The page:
Previous Students

MA Theses


Ma. Sociology, 2018.


I am a theatre artist and a social researcher. I hold a Bachelor’s degree in Kinesiology from the University of Manitoba and a Theatre Arts diploma from the George Brown Theatre School in Toronto. I received multiple awards for my academic research at the University of Manitoba and was the recipient of acting scholarships from the Royal Manitoba Theatre Centre, Soulpepper Theatre, and Shakespeare in the Ruins. I recently completed my Master’s degree in Sociology at Concordia University, which was funded by a Canada Graduate Scholarships Master’s award from SSHRC. My project drew primarily on the fields of critical obesity studies and performance studies and was informed by my experiences as a professional actor as well as previous research projects I conducted relating to the embodied identities and health practices of men in the performing arts. My research also incorporates media and the creative arts as methodology, employing documentary film and sound art as research tools. I produced a video short about my thesis for the 2017 SSHRC Storytellers Competition entitled “The Actor’s Dude Dilemma” which was subsequently selected as a top 25 finalist. I produce and host the podcast “Best, Concordia”, a showcase for new research at Concordia which is funded by the Dean of Arts and Science, the Department of Sociology and Anthropology, and the Concordia Ethnography Lab.




Shaver, F. M., Bryans, J., & Bhola, I. (2017). Perceptions of Sex Work: Exploring the Narratives of Police and Regulatory Officials. In E. van der Meulen, (ed.) Gender, Law, & Justice 2nd ed.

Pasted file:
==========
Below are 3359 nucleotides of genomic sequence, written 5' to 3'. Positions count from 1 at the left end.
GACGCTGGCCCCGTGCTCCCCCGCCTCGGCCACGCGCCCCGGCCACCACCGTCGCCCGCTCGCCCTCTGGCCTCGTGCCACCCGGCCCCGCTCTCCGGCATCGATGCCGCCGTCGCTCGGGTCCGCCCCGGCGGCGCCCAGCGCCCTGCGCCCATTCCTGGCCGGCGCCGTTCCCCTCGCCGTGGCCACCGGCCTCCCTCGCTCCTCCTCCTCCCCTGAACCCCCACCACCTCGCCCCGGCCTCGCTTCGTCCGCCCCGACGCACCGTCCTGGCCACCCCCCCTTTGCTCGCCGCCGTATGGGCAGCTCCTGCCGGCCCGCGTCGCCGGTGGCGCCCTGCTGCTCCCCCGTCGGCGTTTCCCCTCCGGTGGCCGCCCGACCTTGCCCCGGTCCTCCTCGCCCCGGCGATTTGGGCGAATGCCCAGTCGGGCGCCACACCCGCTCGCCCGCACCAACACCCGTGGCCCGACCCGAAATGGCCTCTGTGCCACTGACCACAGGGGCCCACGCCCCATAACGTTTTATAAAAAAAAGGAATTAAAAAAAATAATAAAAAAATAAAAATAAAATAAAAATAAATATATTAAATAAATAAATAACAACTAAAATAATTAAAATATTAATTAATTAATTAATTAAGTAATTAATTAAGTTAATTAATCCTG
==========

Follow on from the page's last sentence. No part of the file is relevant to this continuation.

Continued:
Safai, P., Johnson, J., & Bryans, J. (2016). The absence of resistance training? Exploring the politics of health in high performance youth triathlon. Sociology of Sport Journal. ssj 2015-0151.


Bryans, J., Bhola, I., Shaver, F. M. (2018) Perceptions of Sex Work: Exploring the Narratives of Service Providers. Law & Society Association Annual Meeting, 2018, Toronto, Canada


Bryans, J. (2018).  Type Cast(e)-ing: gendered fatness/embodied identities of male film and television actors. Conference on Men and Masculinities in Contemporary Society, 2018. Réseau Masculinités et Société, Montreal, Canada


Bryans, J. (2017). The Actor’s Dude Dilemma. SSHRC Storytellers Finalist Showcase. Congress of the Humanities and Social Sciences 2017, Toronto, Canada


Ma. Social and Cultural Anthropology, 2013.


I hold both a Bachelor and a Master’s degree in Anthropology from Concordia University. My Master’s thesis project, entitled “A Crisis of Masculinity? The Intersection of Gender, Illness and Selfhood in the Narratives of Prostate Cancer Survivors”, explored the way that prostate cancer influences the masculinity and identity of survivors. It drew on theory from the subfields of Medical Anthropology and Critical Masculinity Studies to demonstrate the complex relationship between gender, illness, and selfhood. Based on data collected during fieldwork in Montréal in 2012-2013, my research demonstrated the importance and benefits of using a narrative method in anthropological methodology, particularly when exploring issues related to prostate cancer and identity. It proposed possible future avenues of study in prostate cancer research such as how medical professionals should be trained to consider the cultural background, gender, and sexuality of their patients and how biomedical institutions should aim to develop post-treatment care for survivors and their families to assist them in coping with the social implications of the illness experience. I won the Canadian Sociology and Anthropology Association’s Outstanding Graduate Student Award and my research was featured in the Concordia University Magazine in February 2015:


Ma. Sociology, 2015.